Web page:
Leaving Ljubljana proves to be every bit as difficult as arriving. Traffic is completely jammed on the main road out of the city. We sit through green light after green light without budging an inch. Horns are honking, people are getting out of their cars for smoke breaks (I’ve not yet mentioned how much smoking there is here!), others are yelling into their cell phones.
Then the sirens start and we are sure there has been an accident. A couple of police cars, then an ambulance go by in the opposite direction. Then the police on motorcycles, at least 20 of them. Can’t be just a car accident, we think. Must be a terrorist attack or some other serious incident. A few more police cars. And then we see the cause of the problem: a dozen or so bikers ride by. They must be pretty important! Whatever … we are finally on our way, wondering if this whole car rental thing is such a great idea?!
The drive through the Slovenian countryside can only be described as bucolic. The intensely green rolling hills, the church spires and red-roofed villages, the castles on the hill-tops. It is like something from a fairy-tale.
As soon as we cross the border into Croatia the countryside changes. It flattens and gets drier and less green. Zagreb, our destination, and the capital of Croatia, looks completely different than Ljubljana. It looks like the Balkans. Like Yugoslavia.
Zagreb seems grittier and less affluent. The hotel and restaurants are less expensive. We are at the ZigZag – http://zigzag.hr – a funky, modern place in the heart of the city. Our digs look like a college dorm room decorated a la Ikea.
Croatia, like Slovenia, was part of the Austro-Hungarian empire until 1918, when it joined other Balkan countries to form Yugoslavia. Following the breakup of Yugoslavia, a four year war with the Serbians in the early nineties was won by Croatia, leading to independence and, later, admission to the European Union. However the country did not adopt the euro as its currency and still uses “kuna”. We find ourselves stuck with several hundred euros that we won’t be able to spend.
Here too the language is full of consonants. We learn that “dobra” means “good” in many Eastern European languages, including Croatian. We smile and say dobra a lot! The locals smile back and seem to appreciate our efforts. We’ll spend more time in Croatia than in either Slovenia or Bosnia, so will try to expand our vocabulary. Pivo (beer), crno vino (red wine), bijelo vino (white wine), racun (the bill). Hey, it’s a start! The word for bathroom is multi-syllabled and too hard to pronounce so we stick with WC.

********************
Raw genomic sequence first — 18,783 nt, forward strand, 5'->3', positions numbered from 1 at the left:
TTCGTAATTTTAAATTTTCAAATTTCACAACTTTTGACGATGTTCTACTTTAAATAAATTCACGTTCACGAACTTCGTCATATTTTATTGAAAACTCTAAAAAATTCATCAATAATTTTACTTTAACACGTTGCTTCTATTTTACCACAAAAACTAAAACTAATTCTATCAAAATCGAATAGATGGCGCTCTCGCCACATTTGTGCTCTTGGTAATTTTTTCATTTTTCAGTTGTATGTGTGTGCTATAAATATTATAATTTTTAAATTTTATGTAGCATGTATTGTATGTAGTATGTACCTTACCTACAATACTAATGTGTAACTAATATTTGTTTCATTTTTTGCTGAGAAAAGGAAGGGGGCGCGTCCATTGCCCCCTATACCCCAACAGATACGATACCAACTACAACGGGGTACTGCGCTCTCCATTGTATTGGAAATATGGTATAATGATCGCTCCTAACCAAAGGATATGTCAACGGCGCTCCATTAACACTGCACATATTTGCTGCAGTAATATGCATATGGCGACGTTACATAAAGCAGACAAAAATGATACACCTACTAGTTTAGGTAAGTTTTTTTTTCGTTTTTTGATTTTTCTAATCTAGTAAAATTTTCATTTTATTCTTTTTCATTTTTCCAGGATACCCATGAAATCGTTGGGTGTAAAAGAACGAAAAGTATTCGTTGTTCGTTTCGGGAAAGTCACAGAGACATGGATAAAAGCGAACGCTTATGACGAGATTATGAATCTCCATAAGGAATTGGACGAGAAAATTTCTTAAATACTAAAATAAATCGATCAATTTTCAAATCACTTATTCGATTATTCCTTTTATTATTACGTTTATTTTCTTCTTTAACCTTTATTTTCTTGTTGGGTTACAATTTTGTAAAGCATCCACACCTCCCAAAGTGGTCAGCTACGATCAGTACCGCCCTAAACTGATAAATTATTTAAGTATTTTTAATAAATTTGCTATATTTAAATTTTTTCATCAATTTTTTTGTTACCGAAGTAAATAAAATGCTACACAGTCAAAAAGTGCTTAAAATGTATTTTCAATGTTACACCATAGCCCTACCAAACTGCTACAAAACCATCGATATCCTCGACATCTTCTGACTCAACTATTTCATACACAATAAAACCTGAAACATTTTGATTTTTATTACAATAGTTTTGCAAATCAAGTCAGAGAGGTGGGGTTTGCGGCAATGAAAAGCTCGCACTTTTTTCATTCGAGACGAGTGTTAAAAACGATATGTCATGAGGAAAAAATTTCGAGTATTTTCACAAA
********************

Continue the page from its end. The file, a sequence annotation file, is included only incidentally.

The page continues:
A visit to the Zagreb City museum tells the story of a place inhabited by iron age people in the 10th century BC. Since then the Romans, Mongols and Tatars from the Russian steppes, the Austro-Hungarians, the Ottoman Turks and the communists have had a go at ruling. Surprisingly little attention is paid to Joseph Tito, the president of Yugoslavia from 1953 until his death in 1980. He was born in Croatia and is generally revered for his role as a “benevolent dictator” during a time when the rest of communist eastern Europe suffered under the leadership of much less benevolent dictators.
At a museum commemorating the war with the Serbs we meet a young woman who was in her teens in the early 90s. She shares her story of being in Zagreb during the bombings.
We weren’t sure what to expect of The Museum of Naive Art. Naive? Immature? Innocent? It is full of folk art paintings, beautifully displayed. The rural, agrarian, peasant traditions of the country are very clear. On the street too, there is a Ukrainian-like culture evident in the crafts and the food.
TripAdvisor sends us to a bistro called Zrno Bio for dinner our first night. Craig balks as we walk in and see the word “vegan” advertised, but I argue that it has been a very meat-centric journey and it is time for something healthier. He relents and even enjoys his so-called burger on, not a bun, but rather a chickpea patty. The carrot cake is the only disappointment as it leaves us feeling virtuous and full of vitamin A but does not satisfy our sweet tooth.
The Bulldog pub becomes a favourite for lunch, where the chicken Caesar salad is one of the best we’ve ever eaten. A pan-Asian place called Time is just down the street from our hotel and we enjoy some delicious food there. We did not expect gourmet fare here and are pleasantly surprised. Best food on the trip so far, by far.
The waiter at the Bulldog takes a shine to us and, even though he is busy, shares his story about being in the army during the war. Neighbours stealing from each other when there was no water or food. Neighbours ratting each other out, to the Serbs, for being Croats. Asks us to think about what we would and would not do in desperation.
We have a long last day here as we check out of the hotel at noon but the flight to Sarajevo is not until 10 PM. It’s cool and rainy. We visit a few more museums, have a long lunch, and take refuge in the very chi-chi bar at the extremely upscale Esplanade Hotel. It was built in 1925 to lodge travelers on the Orient Express, on their way from Paris to Istanbul. We are wet and bedraggled by the time we get there in the late afternoon and I’m amazed they let us in the front door!